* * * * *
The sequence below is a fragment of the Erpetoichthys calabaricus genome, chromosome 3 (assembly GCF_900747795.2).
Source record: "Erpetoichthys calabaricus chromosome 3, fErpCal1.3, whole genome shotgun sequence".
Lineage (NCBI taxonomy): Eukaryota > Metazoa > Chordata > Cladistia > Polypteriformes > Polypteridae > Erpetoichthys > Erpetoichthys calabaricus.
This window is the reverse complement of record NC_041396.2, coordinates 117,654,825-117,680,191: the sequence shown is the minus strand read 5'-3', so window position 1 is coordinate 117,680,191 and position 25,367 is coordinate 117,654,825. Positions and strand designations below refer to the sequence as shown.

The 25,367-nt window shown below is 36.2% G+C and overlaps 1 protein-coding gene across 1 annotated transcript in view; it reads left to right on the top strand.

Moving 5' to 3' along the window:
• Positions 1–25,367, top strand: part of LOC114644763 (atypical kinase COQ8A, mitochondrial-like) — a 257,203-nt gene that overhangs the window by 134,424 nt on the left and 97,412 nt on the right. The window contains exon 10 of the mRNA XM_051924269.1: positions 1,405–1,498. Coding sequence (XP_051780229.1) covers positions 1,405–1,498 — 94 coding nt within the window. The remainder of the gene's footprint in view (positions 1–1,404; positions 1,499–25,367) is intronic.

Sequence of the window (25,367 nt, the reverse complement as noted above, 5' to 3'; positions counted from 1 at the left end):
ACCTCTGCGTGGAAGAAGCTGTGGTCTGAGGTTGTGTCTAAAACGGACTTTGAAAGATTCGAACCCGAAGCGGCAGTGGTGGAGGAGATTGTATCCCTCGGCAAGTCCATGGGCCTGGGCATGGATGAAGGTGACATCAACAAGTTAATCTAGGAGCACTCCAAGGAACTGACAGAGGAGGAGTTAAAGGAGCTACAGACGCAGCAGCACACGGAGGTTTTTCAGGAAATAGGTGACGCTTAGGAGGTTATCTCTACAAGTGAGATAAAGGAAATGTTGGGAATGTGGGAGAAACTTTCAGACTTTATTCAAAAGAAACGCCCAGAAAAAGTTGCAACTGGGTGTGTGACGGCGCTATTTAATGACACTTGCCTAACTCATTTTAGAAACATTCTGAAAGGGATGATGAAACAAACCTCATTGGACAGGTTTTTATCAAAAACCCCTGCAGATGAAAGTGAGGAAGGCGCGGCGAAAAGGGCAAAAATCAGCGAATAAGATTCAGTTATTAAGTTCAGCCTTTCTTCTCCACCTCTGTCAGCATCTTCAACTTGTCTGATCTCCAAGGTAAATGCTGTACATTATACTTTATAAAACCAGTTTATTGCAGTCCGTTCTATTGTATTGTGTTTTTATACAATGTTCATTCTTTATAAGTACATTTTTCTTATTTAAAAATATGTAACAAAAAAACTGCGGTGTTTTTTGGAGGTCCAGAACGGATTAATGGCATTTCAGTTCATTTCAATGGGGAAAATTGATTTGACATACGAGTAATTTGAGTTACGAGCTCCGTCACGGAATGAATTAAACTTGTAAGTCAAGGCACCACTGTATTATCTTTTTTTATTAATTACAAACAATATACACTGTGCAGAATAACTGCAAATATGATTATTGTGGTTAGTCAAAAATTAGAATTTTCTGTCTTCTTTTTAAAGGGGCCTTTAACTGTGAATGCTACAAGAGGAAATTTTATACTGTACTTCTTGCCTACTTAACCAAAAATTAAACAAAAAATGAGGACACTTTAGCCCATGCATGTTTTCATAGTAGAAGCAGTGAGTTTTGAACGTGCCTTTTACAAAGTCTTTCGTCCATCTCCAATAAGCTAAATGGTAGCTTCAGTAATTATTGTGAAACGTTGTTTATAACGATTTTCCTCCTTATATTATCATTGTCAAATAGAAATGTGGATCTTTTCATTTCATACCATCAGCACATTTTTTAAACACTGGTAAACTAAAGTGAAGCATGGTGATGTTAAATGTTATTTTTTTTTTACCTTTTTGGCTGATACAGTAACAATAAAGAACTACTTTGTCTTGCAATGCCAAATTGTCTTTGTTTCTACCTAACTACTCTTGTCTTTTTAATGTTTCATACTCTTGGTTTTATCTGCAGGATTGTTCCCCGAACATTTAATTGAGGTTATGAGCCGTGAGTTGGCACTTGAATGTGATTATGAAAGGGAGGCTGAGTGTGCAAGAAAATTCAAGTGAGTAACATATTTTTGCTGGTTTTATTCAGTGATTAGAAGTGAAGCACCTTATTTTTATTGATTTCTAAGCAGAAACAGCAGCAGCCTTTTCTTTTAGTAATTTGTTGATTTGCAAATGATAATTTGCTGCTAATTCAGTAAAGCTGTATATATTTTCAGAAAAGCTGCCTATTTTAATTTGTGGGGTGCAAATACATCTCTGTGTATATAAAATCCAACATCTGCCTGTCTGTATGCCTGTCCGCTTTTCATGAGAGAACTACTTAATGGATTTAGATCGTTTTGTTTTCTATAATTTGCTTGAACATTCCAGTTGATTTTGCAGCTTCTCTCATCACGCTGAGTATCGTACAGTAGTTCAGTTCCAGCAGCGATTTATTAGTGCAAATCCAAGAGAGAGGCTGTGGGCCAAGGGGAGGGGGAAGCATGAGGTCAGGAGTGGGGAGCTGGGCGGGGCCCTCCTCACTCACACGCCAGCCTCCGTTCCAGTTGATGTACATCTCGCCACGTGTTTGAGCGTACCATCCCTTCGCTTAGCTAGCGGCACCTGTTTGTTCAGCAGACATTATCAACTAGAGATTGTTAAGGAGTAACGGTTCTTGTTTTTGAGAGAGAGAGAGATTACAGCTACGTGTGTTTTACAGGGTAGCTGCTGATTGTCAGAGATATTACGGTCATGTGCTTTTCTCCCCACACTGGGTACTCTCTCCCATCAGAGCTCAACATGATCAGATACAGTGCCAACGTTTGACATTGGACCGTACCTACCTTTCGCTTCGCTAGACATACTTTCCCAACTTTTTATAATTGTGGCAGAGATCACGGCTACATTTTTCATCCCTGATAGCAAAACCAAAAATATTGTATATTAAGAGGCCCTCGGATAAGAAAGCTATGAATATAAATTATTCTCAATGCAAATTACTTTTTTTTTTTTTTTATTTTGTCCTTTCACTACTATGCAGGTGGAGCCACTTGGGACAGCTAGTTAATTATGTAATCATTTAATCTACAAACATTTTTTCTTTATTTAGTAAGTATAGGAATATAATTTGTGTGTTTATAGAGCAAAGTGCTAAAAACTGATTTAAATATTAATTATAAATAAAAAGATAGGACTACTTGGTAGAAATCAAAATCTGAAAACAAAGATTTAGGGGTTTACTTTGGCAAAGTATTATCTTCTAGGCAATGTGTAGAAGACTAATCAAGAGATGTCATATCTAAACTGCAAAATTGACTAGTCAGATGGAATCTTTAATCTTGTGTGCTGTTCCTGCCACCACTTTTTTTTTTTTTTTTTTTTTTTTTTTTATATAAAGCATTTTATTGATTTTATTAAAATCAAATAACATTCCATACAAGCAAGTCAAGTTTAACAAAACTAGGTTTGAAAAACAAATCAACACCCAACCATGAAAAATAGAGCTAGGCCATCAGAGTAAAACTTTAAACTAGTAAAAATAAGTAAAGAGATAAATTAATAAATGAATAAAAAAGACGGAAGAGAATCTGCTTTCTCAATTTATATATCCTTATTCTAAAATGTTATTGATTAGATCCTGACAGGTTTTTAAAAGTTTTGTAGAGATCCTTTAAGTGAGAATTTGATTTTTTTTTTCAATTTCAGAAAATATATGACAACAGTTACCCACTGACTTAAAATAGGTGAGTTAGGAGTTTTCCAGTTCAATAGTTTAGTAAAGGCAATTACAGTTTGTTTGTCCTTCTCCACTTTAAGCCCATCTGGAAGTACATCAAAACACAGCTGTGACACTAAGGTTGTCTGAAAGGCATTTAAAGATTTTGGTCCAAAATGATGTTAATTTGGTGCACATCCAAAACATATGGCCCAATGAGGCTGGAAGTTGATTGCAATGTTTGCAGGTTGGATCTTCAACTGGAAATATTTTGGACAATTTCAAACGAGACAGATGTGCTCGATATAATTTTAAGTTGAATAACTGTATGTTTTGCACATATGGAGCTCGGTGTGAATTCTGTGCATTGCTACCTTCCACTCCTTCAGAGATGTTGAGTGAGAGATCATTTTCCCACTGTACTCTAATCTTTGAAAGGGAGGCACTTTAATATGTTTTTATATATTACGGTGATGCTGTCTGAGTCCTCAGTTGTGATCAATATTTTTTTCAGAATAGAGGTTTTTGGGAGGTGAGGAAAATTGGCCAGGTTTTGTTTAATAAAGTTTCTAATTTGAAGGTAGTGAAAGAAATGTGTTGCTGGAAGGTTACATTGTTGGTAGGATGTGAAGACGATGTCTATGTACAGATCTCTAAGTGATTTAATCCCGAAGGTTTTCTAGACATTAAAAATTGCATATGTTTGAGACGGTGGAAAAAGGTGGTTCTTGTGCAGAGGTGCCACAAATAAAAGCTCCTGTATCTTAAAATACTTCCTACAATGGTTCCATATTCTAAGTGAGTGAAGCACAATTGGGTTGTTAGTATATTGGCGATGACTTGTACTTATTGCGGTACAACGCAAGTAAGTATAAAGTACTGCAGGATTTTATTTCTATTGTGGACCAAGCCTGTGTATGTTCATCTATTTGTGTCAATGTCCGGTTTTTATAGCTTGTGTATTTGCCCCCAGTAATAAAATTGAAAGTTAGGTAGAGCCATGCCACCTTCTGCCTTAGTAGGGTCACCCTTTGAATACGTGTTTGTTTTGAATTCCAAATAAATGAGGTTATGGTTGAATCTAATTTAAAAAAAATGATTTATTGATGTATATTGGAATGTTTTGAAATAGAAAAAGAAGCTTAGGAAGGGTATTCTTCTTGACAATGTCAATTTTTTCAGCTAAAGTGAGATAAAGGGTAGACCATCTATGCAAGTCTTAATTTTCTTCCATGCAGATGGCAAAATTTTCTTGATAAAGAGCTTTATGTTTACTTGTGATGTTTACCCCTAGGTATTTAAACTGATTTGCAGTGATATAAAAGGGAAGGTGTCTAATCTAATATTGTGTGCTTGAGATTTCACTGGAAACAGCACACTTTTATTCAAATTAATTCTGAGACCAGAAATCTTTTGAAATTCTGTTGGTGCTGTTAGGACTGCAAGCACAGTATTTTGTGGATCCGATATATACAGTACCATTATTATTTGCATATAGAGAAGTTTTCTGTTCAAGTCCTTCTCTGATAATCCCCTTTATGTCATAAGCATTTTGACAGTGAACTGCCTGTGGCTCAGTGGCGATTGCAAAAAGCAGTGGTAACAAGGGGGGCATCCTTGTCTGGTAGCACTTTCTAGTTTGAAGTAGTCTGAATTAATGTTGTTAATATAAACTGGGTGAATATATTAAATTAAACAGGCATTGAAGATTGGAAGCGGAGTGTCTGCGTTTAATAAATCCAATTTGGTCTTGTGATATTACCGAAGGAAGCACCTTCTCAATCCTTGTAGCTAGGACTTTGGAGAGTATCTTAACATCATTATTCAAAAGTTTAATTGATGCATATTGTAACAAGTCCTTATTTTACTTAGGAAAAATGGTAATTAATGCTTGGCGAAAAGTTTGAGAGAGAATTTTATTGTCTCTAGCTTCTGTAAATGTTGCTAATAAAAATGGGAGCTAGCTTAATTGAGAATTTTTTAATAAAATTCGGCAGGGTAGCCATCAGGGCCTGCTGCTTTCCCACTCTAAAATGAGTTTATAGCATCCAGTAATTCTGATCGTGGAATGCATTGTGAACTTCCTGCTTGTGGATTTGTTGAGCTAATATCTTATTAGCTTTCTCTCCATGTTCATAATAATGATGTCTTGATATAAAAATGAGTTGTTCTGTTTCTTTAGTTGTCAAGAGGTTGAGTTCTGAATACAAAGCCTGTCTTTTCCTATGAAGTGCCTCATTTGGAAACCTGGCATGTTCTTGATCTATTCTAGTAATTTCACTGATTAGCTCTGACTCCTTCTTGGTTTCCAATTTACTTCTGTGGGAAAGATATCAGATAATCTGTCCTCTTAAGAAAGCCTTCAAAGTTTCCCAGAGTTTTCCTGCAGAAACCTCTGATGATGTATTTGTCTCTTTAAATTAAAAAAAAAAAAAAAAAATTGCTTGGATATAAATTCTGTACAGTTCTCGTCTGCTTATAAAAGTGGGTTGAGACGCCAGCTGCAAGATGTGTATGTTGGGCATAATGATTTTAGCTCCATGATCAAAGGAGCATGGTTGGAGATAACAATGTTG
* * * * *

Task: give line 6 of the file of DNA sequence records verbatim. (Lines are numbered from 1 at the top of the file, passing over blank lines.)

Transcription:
Moving 5' to 3' along the window: